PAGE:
June USDA Report

USDA kicked the can down the road once again. They did not adjust Chinese demand despite the fact that China has already committed to a very large amount. They did not adjust the Brazilian corn crop down very much despite some private analysts forecasting a loss of 750-825 million bushels from the safrinha crop. They left yield and acreage alone on corn and beans which was expected. Acreage will be adjusted on June 30th. That will be a big report.

USDA dropped old crop carryout to 1.107 billion bushels from 1.257 last report which was just below the average expectation. With the pace of ethanol crush and exports, they could have increased old crop demand and tightened up carryout even more. New crop was just below expectations too at 1.357 billion (1.5 billion last month). That is assuming trend yield and the weather so far has not given much confidence in a trend yield. We feel strongly they will have to increase acres at the end of the month, but if the weather does not improve, acres will be a moot point.

Market read USDA as a little bearish for old crop and pretty neutral for new crop. They lowered domestic crush which took carryout a little higher (from 120 mln bu last month to 135 mln bu). This is not bearish for long. It still looks like processors are going to run out of beans before the new crop arrives and are going to have to take some plant down time. Beans are harder to kill in June than corn in the Midwest so they can afford to wait. New crop is still well above $14.50 and should stay very supported on breaks. There is a lot of growing season left and plenty of demand.

Going Forward
In my opinion this report is now priced in and we can move on. Back to trading weather. The yoyo this week has been that the long term forecasts are very dire but there are some rains forecast in the short term. The Euro model has been much more accurate in the last few months and it shows the smallest totals. There are some rains falling in Canada and into the Dakotas but not enough to break the drought. GFS model is showing more rain for Iowa than the Euro. Market will be watching that very closely and the weekend brings many model runs that cannot be priced in as they are released and must all be priced in Sunday night. The long term models can change but many forecasters do not think this dry cycle is going to break. In a normal year, weather now would not be this important. The vast majority of the growing regions went into the growing season with a significant deficit of subsoil moisture so each and every rain is important and must be timely. The lack of moisture would catch the markets attention even if we were not so tight on stocks. The extra demand and lack of old crop supply just adds fuel to the fire.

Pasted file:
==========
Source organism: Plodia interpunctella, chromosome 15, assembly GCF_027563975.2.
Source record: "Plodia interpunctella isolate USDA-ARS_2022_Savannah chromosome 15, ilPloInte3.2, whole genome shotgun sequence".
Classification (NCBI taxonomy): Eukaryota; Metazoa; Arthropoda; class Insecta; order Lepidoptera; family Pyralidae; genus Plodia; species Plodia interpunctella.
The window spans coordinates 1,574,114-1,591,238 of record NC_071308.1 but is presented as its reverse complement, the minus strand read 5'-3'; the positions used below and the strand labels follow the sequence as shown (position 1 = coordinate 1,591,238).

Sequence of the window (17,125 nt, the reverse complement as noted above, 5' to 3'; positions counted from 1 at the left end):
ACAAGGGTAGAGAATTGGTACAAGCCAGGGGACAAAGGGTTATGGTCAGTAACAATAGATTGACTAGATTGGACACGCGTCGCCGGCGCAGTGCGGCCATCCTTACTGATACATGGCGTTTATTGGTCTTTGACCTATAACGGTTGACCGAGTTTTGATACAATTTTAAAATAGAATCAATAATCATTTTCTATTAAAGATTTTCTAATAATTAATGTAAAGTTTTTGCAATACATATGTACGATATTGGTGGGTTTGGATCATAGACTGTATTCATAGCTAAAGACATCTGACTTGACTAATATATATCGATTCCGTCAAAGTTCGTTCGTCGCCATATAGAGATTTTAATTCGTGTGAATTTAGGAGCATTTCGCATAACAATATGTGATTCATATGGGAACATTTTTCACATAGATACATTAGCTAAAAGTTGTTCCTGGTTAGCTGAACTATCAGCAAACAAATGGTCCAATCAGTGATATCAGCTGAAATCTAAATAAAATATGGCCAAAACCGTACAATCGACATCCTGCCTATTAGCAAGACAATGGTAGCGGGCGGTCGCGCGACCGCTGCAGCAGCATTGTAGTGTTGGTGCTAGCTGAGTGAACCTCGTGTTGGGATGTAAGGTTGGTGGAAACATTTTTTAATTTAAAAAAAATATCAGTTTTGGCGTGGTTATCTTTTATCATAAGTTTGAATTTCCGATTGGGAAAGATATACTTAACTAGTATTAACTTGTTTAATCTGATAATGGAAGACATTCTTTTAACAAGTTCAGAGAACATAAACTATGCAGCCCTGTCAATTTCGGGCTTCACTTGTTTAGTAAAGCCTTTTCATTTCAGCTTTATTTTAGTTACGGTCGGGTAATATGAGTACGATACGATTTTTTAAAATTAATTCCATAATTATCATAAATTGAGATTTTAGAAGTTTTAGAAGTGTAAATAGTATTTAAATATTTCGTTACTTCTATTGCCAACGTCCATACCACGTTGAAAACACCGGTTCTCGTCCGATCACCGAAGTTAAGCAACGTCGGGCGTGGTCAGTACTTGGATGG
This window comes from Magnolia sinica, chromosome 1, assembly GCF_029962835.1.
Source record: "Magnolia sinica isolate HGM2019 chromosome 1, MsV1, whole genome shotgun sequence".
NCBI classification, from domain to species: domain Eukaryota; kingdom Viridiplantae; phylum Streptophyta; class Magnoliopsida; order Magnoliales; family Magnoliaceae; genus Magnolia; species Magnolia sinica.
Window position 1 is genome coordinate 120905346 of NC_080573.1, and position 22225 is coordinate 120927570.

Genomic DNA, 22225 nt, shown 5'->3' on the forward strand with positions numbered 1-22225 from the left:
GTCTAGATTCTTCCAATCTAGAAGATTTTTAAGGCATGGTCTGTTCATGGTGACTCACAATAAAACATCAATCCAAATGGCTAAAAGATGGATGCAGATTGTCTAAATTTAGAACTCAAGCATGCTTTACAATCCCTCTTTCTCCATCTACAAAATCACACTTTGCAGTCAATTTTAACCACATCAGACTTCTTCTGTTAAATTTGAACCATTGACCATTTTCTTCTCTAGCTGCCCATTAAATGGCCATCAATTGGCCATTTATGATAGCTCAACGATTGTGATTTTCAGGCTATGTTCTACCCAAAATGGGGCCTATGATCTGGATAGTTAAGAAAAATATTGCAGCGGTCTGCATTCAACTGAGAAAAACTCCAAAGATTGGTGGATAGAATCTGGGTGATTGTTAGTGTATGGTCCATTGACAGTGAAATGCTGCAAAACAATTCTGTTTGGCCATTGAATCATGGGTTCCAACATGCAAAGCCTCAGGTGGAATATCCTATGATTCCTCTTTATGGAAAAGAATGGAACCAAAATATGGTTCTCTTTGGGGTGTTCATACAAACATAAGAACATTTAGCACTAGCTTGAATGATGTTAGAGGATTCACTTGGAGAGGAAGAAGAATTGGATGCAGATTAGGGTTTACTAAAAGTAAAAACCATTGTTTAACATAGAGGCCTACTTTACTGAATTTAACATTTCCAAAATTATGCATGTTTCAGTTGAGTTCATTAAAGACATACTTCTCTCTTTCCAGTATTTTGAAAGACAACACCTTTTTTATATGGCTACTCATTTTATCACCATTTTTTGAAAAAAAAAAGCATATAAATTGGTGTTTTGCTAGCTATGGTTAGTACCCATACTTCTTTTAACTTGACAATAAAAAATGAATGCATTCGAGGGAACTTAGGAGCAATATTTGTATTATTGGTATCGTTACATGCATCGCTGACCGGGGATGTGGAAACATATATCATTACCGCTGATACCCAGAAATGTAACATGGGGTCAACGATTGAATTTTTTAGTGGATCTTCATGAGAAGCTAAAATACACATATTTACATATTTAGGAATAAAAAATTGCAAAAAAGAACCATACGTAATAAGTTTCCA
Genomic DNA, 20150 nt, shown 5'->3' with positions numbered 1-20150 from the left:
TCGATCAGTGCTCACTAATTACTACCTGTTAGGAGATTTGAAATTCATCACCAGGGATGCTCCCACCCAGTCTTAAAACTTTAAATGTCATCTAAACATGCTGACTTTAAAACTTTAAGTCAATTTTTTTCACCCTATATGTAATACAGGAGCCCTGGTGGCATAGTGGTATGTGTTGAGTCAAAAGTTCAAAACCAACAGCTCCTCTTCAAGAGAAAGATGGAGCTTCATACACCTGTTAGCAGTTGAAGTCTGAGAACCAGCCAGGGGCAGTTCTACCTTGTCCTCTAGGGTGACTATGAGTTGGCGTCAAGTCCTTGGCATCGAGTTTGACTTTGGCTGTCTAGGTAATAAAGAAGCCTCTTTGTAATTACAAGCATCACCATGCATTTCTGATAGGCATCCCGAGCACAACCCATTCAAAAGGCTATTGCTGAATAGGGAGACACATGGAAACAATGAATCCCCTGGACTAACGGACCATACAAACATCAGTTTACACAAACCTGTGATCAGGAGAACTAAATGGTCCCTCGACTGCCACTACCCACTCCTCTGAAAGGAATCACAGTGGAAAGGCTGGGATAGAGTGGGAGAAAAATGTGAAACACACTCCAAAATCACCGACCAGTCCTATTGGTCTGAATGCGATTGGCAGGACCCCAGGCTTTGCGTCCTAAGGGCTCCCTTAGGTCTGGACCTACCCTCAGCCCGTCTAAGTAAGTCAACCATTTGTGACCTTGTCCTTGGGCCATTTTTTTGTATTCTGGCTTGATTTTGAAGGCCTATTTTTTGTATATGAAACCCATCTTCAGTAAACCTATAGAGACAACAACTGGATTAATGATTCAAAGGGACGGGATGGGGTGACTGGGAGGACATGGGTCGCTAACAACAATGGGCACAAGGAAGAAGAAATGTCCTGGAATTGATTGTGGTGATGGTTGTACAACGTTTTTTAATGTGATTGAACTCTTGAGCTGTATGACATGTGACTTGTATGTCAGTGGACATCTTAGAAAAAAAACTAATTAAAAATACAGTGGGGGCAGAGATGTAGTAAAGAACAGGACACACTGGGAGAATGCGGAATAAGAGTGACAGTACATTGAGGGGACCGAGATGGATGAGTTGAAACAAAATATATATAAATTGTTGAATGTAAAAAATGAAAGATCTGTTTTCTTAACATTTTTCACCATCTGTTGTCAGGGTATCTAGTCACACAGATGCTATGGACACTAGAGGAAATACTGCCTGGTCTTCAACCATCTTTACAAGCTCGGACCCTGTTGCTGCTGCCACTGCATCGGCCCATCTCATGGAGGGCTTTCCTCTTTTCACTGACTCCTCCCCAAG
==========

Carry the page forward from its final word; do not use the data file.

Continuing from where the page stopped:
Buckle up!

USDA was bullish on US wheat but bearish on world wheat numbers. There is going to be a lot more wheat fed in the US than USDA is estimating. Russia looks to have a decent crop and has building stocks which may pressure wheat. On the positive side, corn is now premium to wheat so you can get much better basis into the feed channel now. If want to ship your wheat quick and at a premium, this is your year! There is a pig, turkey or even a chicken that will love to have you wheat. If you have made up your mind to ship at least some wheat into the feed channel, get basis on sooner rather than later. Milling basis is poised to shoot much higher this fall since so much wheat is going to get fed. Be getting feed basis locked in, but be patient on milling basis for fall.

Cotton was a very bullish report because 12 million bales is tight and i see acres coming down and exports with room to move higher. That carryout should continue to shrink even with good weather. Cotton should see $0.90 cents.